Leopold slammed through a door and into the central area of the keep. The stairs stretched above him for five stories and he began to take them two at a time. He tore past the first guard he met, eliciting a cry of surprise, one loud enough to alert everyone near the steps. Leopold reached the second floor before encountering another guard. He sprinted toward him, sliding on his butt between the guard's legs. The guard tried to turn suddenly but his momentum was too much and he fell in a pile of arms, legs, and armor. Leopold rotated his legs under him as he slid and came to his feet. Two more guards were now in front of him with another behind them. Leopold ran toward them, edging as far away from the edge of the stairs as he could. At the last second, he cut toward the banister and jumped over it, grabbing onto a supporting pole and allowing his momentum to carry him in an arc back onto the second floor landing. He sprinted at an angle to the wall where the third guard repositioned himself to cut him off. Using a bench as a starting point, Leopold leaped as high as he could and ran two steps along the wall. Once past the guard, he returned to the floor and continued to run, now up a second flight of stairs.
            The way to the garbage chute was open, but the clock that he had set for himself was still running. If his guess was correct, the garbage hauler was still hooking the horses up to the wagon. Leopold needed to buy more time, and that meant climbing another floor higher. A group of six or seven guards was coming down the stairs to meet him, so he leaped up on to the banister and continued to run for three more steps. Angling slightly away from the stairs, he jumped forward his flight path intersecting the steps where they curved clockwise. He slammed into the banister, almost bouncing off but managing to grab onto the spindles. In moments he had hauled himself up and over the rail and was again sprinting up the steps.
            He reached the fourth floor unimpeded, but that was as high as he was willing to go, so he waited. In his mind, the clock continued to count down. It was at a minute now, then thirty seconds. Finally the guards started to show around the bend in the stair case. Leopold danced back towards the garbage chute, always taunting the soldiers. There were twenty seconds now. His back was to the wall, the chute just to his left. Ten seconds. Leopold slid feet first into the hole in the wall, laughing all of the way down. Looking down, he saw the wagon begin to move. He slammed full speed into the tail end of the wagon and bounced off onto the ground behind it. Rolling to his feet, he chased the wagon down and climbed up onto it.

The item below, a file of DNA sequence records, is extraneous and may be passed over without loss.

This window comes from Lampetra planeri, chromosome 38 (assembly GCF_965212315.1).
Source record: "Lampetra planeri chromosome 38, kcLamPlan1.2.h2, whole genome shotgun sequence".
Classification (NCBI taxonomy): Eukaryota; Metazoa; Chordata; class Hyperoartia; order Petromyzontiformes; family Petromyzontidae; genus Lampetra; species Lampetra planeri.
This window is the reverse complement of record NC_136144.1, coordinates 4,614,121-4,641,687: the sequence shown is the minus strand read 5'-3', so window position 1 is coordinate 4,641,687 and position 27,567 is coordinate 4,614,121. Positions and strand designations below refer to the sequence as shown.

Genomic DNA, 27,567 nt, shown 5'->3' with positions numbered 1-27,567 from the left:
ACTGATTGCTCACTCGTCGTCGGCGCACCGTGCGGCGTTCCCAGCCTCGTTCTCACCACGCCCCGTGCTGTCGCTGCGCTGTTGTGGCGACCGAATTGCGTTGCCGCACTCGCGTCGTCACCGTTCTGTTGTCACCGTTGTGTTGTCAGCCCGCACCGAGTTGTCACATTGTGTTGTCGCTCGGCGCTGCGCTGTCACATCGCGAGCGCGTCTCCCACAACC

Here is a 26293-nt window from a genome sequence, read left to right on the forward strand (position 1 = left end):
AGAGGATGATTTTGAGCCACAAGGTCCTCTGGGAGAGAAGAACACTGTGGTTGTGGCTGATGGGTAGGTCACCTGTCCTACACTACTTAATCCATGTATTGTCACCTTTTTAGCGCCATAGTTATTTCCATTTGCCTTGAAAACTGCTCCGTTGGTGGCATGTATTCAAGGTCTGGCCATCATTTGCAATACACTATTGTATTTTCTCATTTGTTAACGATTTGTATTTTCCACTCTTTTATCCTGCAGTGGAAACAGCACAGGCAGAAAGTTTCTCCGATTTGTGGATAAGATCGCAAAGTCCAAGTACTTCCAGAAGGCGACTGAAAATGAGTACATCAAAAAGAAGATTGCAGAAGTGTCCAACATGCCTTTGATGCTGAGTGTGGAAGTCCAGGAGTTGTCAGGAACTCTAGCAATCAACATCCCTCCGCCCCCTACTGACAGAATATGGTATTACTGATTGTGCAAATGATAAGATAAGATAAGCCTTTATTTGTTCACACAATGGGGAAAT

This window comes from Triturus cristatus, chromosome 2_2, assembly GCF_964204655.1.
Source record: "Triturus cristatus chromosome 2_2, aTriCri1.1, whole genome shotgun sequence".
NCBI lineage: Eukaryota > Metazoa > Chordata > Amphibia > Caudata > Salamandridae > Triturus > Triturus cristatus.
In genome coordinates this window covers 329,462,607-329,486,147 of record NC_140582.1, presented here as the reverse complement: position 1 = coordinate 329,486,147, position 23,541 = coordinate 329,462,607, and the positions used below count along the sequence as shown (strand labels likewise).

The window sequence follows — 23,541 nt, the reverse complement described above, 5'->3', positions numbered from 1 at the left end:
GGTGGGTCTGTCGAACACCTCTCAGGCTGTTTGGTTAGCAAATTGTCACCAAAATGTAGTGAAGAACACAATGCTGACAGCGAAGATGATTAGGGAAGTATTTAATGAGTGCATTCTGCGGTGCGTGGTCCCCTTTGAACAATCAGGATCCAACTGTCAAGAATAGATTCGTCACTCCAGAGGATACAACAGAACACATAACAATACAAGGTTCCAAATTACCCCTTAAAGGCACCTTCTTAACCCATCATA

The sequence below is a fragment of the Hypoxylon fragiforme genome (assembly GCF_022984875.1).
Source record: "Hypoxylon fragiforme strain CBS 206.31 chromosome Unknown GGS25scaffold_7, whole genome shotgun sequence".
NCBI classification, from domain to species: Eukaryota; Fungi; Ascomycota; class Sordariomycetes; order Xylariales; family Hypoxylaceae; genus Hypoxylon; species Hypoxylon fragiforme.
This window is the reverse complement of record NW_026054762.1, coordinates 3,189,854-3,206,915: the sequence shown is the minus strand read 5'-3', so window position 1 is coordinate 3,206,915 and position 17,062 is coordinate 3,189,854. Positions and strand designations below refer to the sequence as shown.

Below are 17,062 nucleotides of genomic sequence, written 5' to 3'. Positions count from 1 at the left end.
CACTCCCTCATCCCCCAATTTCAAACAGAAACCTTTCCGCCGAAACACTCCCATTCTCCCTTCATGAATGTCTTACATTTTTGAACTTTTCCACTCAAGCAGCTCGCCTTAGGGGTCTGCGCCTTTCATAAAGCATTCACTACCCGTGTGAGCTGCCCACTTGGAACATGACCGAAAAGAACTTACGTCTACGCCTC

They were almost free, but Leopold couldn't afford to let his guard down. One slip up here was all it would take to unravel all of the work he had put into this. The guards at the gate were motioning for the wagon driver to stop; that wouldn't do. Leopold scurried over the garbage, drawing his knife as he moved. At the front of the wagon, he dug the tip of the weapon into the driver's ribs.
            "If you want to live, get these horses moving," he hissed. The wagon driver hesitated for a moment before snapping the reins and yelling to the horses. The beasts took off like a shot and Leopold could see the shocked faces of the gate guards as he passed.
            "I'll be taking the reins and you'll be jumping, so you might want to aim for the moat," Leopold said. The wagon driver didn't give the command a second thought. As the wagon rolled over the draw bridge, he leaped from the seat and splashed into the murky water below. Leopold grimaced as he snapped the reins. He knew what was in the moat and didn't envy the wagon driver.